“Sidelined” is used in the past tense here, according to White House sources who spoke to CNN. She’ll be back on Fox News tonight, which may or may not be a coincidence timed to try to “disprove” Dylan Byers’s report.

A threshold question: Who besides Trump himself would have the authority to tell a big cheese like Conway to stay off TV for a week? If the answer is “no one,” how likely is it that Trump himself would punish arguably his most effective and loyal surrogate for errors she made in the course of defending him? This is a guy who caused a minor international incident this week because a five-minute bit he saw on Tucker Carlson convinced him that something had happened “last night in Sweden.” He’s not a stickler for accuracy.

Kellyanne Conway, once the most visible spokesperson for the Trump White House, has been sidelined from television appearances for making statements that were at odds with the administration’s official stance, White House sources told CNNMoney on Wednesday.

Conway has not given a television interview since early last week. On that Monday, she claimed that former National Security Adviser Michael Flynn had the president’s “full confidence.” Hours later, Flynn resigned…

She was “off message,” a White House source said…

“Trump was using her as an effective surrogate, then she started becoming ineffective,” one of the sources said. “So they’re letting the heat cool off.”

If Conway’s “off-message,” maybe that’s because she’s not being included in some of the meetings that would allow her to be more on-message. Whatever the case, Conway herself claims the CNN story is nonsense, that she was simply using the time to “focus on other pieces of my portfolio.” White House spokesmen are also calling BS on CNN:

“False,” White House senior assistant press secretary Michael C. Short wrote in an email to TPM. “For future reference, I handle defense, homeland security, and foreign affairs – not gossip column inquiries.”

“Those accusations are completely false,” another White House official told TPM by phone.

“This is just not true,” a third White House official wrote in an email to TPM. “She has several media appearances this week and has been focused on deeply invloved (sic) with the joint session speech this week taking up a lot of her time.”

She has had a rough month. There was the “Bowling Green massacre,” the snafu about Flynn’s status, the impromptu commercial for Ivanka Trump’s fashion line, and plenty of criticism from people in cable news insisting that her credibility was so thoroughly shot that she didn’t deserve their airtime. The White House source who allegedly told CNN that she’s gone from being a uniquely effective surrogate to a uniquely ineffective one in short order isn’t wrong. But go back to my question: Who in the White House would have the juice required to bench Conway for a week?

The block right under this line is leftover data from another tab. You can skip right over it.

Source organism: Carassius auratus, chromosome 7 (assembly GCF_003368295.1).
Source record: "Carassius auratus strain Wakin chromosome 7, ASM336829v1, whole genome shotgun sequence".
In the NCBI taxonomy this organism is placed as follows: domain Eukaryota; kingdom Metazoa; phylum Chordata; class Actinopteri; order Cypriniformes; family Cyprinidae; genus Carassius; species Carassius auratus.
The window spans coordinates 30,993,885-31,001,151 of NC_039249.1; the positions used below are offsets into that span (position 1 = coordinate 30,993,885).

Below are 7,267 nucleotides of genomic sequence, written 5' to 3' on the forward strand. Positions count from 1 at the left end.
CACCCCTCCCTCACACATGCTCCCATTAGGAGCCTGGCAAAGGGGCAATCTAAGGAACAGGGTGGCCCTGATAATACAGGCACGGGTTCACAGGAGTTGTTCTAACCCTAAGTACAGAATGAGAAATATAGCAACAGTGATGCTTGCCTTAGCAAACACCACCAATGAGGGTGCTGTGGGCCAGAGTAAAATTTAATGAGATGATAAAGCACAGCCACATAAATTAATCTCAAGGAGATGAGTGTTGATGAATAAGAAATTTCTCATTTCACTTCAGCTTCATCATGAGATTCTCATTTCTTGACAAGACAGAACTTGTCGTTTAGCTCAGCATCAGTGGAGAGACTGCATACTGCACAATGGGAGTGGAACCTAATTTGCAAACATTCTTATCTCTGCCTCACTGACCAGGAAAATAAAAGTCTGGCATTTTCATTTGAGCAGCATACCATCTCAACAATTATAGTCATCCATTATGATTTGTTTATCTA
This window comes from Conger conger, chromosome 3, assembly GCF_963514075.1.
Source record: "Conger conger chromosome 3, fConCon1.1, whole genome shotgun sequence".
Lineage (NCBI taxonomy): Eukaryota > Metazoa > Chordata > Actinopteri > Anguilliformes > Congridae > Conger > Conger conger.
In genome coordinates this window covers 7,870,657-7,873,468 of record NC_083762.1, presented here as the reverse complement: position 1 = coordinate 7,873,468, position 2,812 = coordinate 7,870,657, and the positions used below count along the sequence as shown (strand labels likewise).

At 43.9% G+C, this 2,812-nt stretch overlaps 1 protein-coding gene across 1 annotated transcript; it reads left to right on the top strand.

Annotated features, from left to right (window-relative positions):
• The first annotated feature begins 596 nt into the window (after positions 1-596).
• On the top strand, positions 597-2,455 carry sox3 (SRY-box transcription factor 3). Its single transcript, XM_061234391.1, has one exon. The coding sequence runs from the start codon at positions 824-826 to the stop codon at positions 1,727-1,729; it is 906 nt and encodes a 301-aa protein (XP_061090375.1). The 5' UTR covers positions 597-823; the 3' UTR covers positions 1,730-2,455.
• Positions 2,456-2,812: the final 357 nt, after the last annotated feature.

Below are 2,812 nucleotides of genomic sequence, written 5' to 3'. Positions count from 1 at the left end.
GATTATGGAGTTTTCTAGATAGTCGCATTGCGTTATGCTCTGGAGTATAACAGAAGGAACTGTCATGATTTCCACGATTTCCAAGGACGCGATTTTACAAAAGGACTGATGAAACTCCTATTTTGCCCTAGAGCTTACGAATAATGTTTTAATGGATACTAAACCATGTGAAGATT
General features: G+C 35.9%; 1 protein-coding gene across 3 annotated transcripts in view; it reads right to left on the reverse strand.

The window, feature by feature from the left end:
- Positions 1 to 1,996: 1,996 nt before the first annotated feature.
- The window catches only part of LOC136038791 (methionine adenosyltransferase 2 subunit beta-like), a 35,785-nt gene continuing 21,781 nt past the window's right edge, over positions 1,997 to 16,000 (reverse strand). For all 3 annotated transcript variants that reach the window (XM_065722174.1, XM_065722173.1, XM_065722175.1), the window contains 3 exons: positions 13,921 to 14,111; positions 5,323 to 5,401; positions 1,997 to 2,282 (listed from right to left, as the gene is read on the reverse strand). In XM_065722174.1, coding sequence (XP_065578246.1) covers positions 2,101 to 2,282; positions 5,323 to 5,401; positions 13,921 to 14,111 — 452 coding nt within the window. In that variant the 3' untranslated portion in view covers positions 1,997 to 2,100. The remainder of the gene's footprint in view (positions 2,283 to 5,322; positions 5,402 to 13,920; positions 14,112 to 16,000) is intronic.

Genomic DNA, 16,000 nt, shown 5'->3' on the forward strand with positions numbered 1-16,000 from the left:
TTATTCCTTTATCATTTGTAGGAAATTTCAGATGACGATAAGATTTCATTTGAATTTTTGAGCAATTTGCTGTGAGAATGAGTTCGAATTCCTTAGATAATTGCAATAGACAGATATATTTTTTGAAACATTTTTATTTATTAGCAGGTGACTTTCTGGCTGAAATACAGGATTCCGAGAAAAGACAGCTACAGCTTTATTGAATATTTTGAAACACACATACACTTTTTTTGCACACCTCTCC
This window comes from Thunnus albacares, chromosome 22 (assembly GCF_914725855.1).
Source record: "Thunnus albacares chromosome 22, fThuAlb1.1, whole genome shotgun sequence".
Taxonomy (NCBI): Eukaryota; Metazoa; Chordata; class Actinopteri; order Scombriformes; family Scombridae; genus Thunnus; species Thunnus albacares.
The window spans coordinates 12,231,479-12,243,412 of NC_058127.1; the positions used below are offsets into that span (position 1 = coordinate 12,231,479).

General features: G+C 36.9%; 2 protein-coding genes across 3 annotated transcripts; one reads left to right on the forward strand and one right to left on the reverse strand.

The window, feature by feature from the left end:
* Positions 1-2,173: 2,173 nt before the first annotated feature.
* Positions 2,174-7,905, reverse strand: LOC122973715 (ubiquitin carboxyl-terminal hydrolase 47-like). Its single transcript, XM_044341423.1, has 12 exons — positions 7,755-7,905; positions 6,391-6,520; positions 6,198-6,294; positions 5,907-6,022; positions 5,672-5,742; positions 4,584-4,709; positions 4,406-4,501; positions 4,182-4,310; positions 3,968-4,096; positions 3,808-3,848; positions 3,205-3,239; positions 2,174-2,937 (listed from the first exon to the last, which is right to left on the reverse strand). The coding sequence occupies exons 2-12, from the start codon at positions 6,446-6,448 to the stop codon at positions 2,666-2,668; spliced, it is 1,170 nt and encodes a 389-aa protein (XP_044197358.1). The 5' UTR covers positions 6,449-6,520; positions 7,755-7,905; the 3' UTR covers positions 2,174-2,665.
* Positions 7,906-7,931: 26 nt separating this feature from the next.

WaPo raises an interesting possibility. As it turns out, Conway’s disappearance from TV this week happened to coincide with the appointment of Mike Dubke, a consultant from the establishment side of the party, as White House communications director. If Dubke had gone to Trump (possibly with Priebus’s and Spicer’s backing) and asked him to sit Conway for a week, Trump might have granted the request as a show of faith in the new guy’s judgment and a vote of confidence in his authority. Another possibility has to do with that letter sent to the White House a few weeks ago by the Office of Government Ethics demanding disciplinary action against Conway for her ethical breach in touting Ivanka’s apparel. Maybe the White House concluded that appropriate discipline in this case was to take Conway off the air for a bit. Although there’s an obvious problem with that theory: It imagines that Trump agrees that Conway really did do something wrong by advertising Ivanka’s merchandise. Anyone seriously believe that?

There’s another problem with the idea that the White House “sidelined” Conway: She did a radio interview with Hugh Hewitt just yesterday. It’s an odd form of disciplinary action that would let her be heard by a large audience but not seen by one, suggesting that the “sidelining” is either exaggerated or never really happened. It may be, though, that Team Trump will limit her to friendly interviewers for awhile to try to reduce the chances of another buzzworthy gaffe. Hewitt is a Republican and whoever hosts her on Fox News tonight is bound to be pro-Trump. She used to be the person the White House favored to do battle with the likes of Jake Tapper and Chuck Todd but maybe it’ll be a diet of Fox and conservative talk radio for her for awhile.

Here’s Scarborough continuing to knife Conway — for at least the third time in two weeks — on Colbert’s show last night. The key bit comes at around a minute in. Exit question: Given the rumors of rivalries and turf wars inside the White House, is it possible that Conway’s gotten some of her facts (most notably on Flynn’s status) wrong because an adversary has been feeding her bad information? If so, you’d expect Trump to have taken action against that person by now, right?